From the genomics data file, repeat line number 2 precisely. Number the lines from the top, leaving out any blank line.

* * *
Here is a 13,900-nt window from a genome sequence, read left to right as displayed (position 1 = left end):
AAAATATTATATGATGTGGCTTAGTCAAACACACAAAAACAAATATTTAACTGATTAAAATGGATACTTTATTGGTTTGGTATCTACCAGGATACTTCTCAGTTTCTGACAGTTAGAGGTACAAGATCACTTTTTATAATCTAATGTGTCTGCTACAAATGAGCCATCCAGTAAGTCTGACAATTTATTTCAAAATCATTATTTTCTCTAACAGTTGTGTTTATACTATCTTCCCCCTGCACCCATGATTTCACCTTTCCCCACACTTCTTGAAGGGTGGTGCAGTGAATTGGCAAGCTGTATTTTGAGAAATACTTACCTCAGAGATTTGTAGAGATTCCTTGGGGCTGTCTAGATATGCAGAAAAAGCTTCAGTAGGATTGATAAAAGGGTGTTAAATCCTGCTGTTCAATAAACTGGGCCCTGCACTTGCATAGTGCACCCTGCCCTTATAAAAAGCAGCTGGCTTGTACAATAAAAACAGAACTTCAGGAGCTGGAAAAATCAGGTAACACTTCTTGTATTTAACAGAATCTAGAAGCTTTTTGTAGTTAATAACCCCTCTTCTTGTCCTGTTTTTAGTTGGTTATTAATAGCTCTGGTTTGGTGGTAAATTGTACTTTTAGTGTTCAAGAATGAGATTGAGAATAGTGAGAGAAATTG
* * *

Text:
AAAATATTATATGATGTGGCTTAGTCAAACACACAAAAACAAATATTTAACTGATTAAAATGGATACTTTATTGGTTTGGTATCTACCAGGATACTTCTCAGTTTCTGACAGTTAGAGGTACAAGATCACTTTTTATAATCTAATGTGTCTGCTACAAATGAGCCATCCAGTAAGTCTGACAATTTATTTCAAAATCATTATTTTCTCTAACAGTTGTGTTTATACTATCTTCCCCCTGCACCCATGATTTCACCTTTCCCCACACTTCTTGAAGGGTGGTGCAGTGAATTGGCAAGCTGTATTTTGAGAAATACTTACCTCAGAGATTTGTAGAGATTCCTTGGGGCTGTCTAGATATGCAGAAAAAGCTTCAGTAGGATTGATAAAAGGGTGTTAAATCCTGCTGTTCAATAAACTGGGCCCTGCACTTGCATAGTGCACCCTGCCCTTATAAAAAGCAGCTGGCTTGTACAATAAAAACAGAACTTCAGGAGCTGGAAAAATCAGGTAACACTTCTTGTATTTAACAGAATCTAGAAGCTTTTTGTAGTTAATAACCCCTCTTCTTGTCCTGTTTTTAGTTGGTTATTAATAGCTCTGGTTTGGTGGTAAATTGTACTTTTAGTGTTCAAGAATGAGATTGAGAATAGTGAGAGAAATTG